The home services space is unique in so many respects. This was made very clear during a conversation this morning between Localogy’s Dan Hight and HomeAdvisor President & COO Craig Smith during the Localogy 20/20 virtual event.
Home services are (mostly) booming during the pandemic, while many other local sectors have been decimated. Technology hasn’t really disrupted home services. And it probably never will. Yet home services are so uncool (something Smith laments), that there is a looming, possibly catastrophic, labor shortage because the trades carry a blue-collar stigma.
Craig and Dan went deep on how the pandemic is impacting home services and the role that technology will play in the vertical in the immediate and longer-term.
The COVID Boom
Try asking a homeowner what it’s like finding a home services pro right now. You will hear tales of woe about unreturned calls and jobs being put off weeks or months because their pro is booked solid.
Craig confirmed that it’s generally true that home services are booming as professionals suddenly are staring at their four walls when they would normally be at the office or on the road.
“Overall, homeowner demand is at an all-time high,” Craig said. As homeowners sit at home, they see things that need to get done. That’s fueled great sales results and Loews and Home Depot, as well as home furnishing retailers, as homeowners look to spruce up their living space (indoors and outdoors) or improve their work at home, study at home configurations.
Yet the bounty has not been evenly distributed among home service pros, Craig said, adding, “There is still a fair amount of fear on both sides.”
This fear has led to a bigger boom on quick fix inside job and an emphasis on outdoor home improvement (home exterior, landscaping, etc.) Big remodeling projects, where contractors practically move in for weeks at a time, are not exactly flying off the shelves (is this metaphor confusing?). And Craig said home cleaning is soft because most homeowners have taken those chores on themselves.
“It is almost like the equity markets,” Craig said. “There is not an equal distribution of success.”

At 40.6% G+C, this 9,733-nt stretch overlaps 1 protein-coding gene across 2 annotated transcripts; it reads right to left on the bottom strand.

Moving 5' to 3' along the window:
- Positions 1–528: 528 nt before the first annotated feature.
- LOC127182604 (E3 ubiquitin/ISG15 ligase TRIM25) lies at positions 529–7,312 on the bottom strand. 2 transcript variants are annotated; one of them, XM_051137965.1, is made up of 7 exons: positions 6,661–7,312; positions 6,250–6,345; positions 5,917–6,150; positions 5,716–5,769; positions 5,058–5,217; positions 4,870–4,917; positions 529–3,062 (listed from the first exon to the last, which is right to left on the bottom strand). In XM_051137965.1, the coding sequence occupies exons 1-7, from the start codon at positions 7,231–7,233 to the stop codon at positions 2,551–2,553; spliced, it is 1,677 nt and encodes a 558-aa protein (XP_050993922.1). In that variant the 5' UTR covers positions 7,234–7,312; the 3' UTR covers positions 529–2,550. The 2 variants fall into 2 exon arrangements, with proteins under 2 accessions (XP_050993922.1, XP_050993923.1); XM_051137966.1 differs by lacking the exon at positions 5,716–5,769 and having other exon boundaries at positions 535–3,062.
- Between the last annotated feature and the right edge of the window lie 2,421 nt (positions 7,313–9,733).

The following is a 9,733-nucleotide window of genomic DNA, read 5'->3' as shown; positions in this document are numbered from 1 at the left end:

The Zoom Estimate Era is Upon Us
It’s been a while since I inserted the word “acceleration” so here it goes. Home services didn’t exactly have a reputation as a tech-forward profession before the pandemic. But Craig said the necessity of our new touch-free society is changing all that.
“The changes in behavior are happening at such a large scale that they have accelerated all the activities we’ve envisioned for the past 20 years,” Craig said, noting that this accelerated technology adoption is a clear pandemic silver lining. Now contractors are moving more to online and mobile payment acceptance over cash and checks. And they’re increasingly using video chat to complete estimates that used to require a trip out to the house, which was often uncompensated. It’s not hard to imagine a builder doing at least twice the estimates in a day on video than they did driving the truck around town.
All this reluctant tech adoption is actually making contractors more efficient. And Craig and Dan delved deeper into how that will evolve in the near term.
In particular, they discussed how technologies like augmented reality can help repair pros eliminate the travel and time involved in simple repair calls. Instead, they can handle these via an AR app (like Streem, for example) that lets the contractor guide homeowners through simple repairs. They may not be able to charge as much for the individual repair, but they could more than make it up in volume, not to mention lower depreciation on the van.
The Looming Home Service Labor Crisis
Craig said this shift to new technologies to augment (but never replace) home services has another benefit. COVID has exposed a looming issue in the home services space. Trade pros are aging. And young people are not replacing them in sufficient numbers. And the social stigma attached to working with your hands is a big reason. It’s a trend that has Craig scratching his head, since many tradespeople are very successful entrepreneurs.
He thinks AR and other exciting new technologies might be a part of solving this issue.
First, AR can serve as a training tool where a high skill tradesperson guides a lower-skilled worker through a job. This can draw lower-skilled workers into the ground floor. And it can help to scale experienced trade pros across more jobs than if they were there in person. Plus, skilled pros tend to be older. Using AR also protects their health.
And using these technologies might also make the trades cool again. Or as Craig puts it, the “branding” of the trades as a career choice for young people.
“They can say, ‘I am not going to be a plumber. I am using AR. I am in technology,'” Craig said. “It is an exciting time from that perspective.”
More from Localogy
Reimagining the “In Home Services” Experience
Like all aspects of local commerce, the “in home services” customer experience has been altered. Does COVID-19 force home service providers to re-vamp their practices or will they fall back on old bad habits of delayed response, lack of transparency and no sense of urgency? Will the economic contraction force the exit of baby boomer providers and usher in a new wave of digital savvy home service providers?Speaker(s):
Craig Smith, HomeAdvisor